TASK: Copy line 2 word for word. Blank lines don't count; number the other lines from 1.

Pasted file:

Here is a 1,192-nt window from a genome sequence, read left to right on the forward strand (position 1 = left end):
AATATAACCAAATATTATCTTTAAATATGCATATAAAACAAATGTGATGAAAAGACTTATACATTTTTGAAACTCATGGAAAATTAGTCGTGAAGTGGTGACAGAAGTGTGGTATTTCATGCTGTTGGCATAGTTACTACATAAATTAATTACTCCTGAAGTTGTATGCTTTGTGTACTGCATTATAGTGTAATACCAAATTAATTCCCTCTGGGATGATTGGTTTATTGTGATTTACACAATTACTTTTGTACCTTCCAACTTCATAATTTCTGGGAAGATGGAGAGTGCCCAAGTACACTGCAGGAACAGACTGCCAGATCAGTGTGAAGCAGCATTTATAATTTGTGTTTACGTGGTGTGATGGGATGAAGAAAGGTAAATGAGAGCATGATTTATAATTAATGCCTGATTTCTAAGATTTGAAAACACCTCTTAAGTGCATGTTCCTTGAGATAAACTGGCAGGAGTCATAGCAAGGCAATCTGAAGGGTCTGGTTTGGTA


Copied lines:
AATATAACCAAATATTATCTTTAAATATGCATATAAAACAAATGTGATGAAAAGACTTATACATTTTTGAAACTCATGGAAAATTAGTCGTGAAGTGGTGACAGAAGTGTGGTATTTCATGCTGTTGGCATAGTTACTACATAAATTAATTACTCCTGAAGTTGTATGCTTTGTGTACTGCATTATAGTGTAATACCAAATTAATTCCCTCTGGGATGATTGGTTTATTGTGATTTACACAATTACTTTTGTACCTTCCAACTTCATAATTTCTGGGAAGATGGAGAGTGCCCAAGTACACTGCAGGAACAGACTGCCAGATCAGTGTGAAGCAGCATTTATAATTTGTGTTTACGTGGTGTGATGGGATGAAGAAAGGTAAATGAGAGCATGATTTATAATTAATGCCTGATTTCTAAGATTTGAAAACACCTCTTAAGTGCATGTTCCTTGAGATAAACTGGCAGGAGTCATAGCAAGGCAATCTGAAGGGTCTGGTTTGGTA